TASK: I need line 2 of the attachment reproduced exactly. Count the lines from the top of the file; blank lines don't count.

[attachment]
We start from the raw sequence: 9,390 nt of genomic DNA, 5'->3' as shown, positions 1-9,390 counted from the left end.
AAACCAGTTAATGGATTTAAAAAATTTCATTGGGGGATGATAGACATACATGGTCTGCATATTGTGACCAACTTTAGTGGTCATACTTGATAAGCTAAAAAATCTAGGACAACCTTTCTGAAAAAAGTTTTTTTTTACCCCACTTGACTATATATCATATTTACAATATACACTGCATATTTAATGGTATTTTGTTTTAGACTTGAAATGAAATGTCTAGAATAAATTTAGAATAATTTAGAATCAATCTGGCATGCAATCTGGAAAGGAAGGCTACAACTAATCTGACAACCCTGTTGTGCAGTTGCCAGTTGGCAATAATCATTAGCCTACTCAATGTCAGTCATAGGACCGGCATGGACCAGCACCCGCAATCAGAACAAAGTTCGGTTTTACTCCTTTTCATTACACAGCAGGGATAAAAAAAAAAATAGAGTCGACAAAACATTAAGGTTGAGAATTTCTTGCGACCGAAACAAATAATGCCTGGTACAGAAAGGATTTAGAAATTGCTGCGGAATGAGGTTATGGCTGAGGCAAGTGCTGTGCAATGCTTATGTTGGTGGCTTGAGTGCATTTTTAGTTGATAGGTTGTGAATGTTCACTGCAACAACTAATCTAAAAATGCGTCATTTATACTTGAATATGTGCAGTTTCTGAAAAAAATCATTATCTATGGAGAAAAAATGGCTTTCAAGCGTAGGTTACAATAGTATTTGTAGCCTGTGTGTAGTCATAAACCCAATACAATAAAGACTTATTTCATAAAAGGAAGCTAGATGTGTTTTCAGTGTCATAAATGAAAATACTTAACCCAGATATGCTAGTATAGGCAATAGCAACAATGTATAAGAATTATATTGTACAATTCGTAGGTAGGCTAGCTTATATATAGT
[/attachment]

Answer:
AAACCAGTTAATGGATTTAAAAAATTTCATTGGGGGATGATAGACATACATGGTCTGCATATTGTGACCAACTTTAGTGGTCATACTTGATAAGCTAAAAAATCTAGGACAACCTTTCTGAAAAAAGTTTTTTTTTACCCCACTTGACTATATATCATATTTACAATATACACTGCATATTTAATGGTATTTTGTTTTAGACTTGAAATGAAATGTCTAGAATAAATTTAGAATAATTTAGAATCAATCTGGCATGCAATCTGGAAAGGAAGGCTACAACTAATCTGACAACCCTGTTGTGCAGTTGCCAGTTGGCAATAATCATTAGCCTACTCAATGTCAGTCATAGGACCGGCATGGACCAGCACCCGCAATCAGAACAAAGTTCGGTTTTACTCCTTTTCATTACACAGCAGGGATAAAAAAAAAAATAGAGTCGACAAAACATTAAGGTTGAGAATTTCTTGCGACCGAAACAAATAATGCCTGGTACAGAAAGGATTTAGAAATTGCTGCGGAATGAGGTTATGGCTGAGGCAAGTGCTGTGCAATGCTTATGTTGGTGGCTTGAGTGCATTTTTAGTTGATAGGTTGTGAATGTTCACTGCAACAACTAATCTAAAAATGCGTCATTTATACTTGAATATGTGCAGTTTCTGAAAAAAATCATTATCTATGGAGAAAAAATGGCTTTCAAGCGTAGGTTACAATAGTATTTGTAGCCTGTGTGTAGTCATAAACCCAATACAATAAAGACTTATTTCATAAAAGGAAGCTAGATGTGTTTTCAGTGTCATAAATGAAAATACTTAACCCAGATATGCTAGTATAGGCAATAGCAACAATGTATAAGAATTATATTGTACAATTCGTAGGTAGGCTAGCTTATATATAGT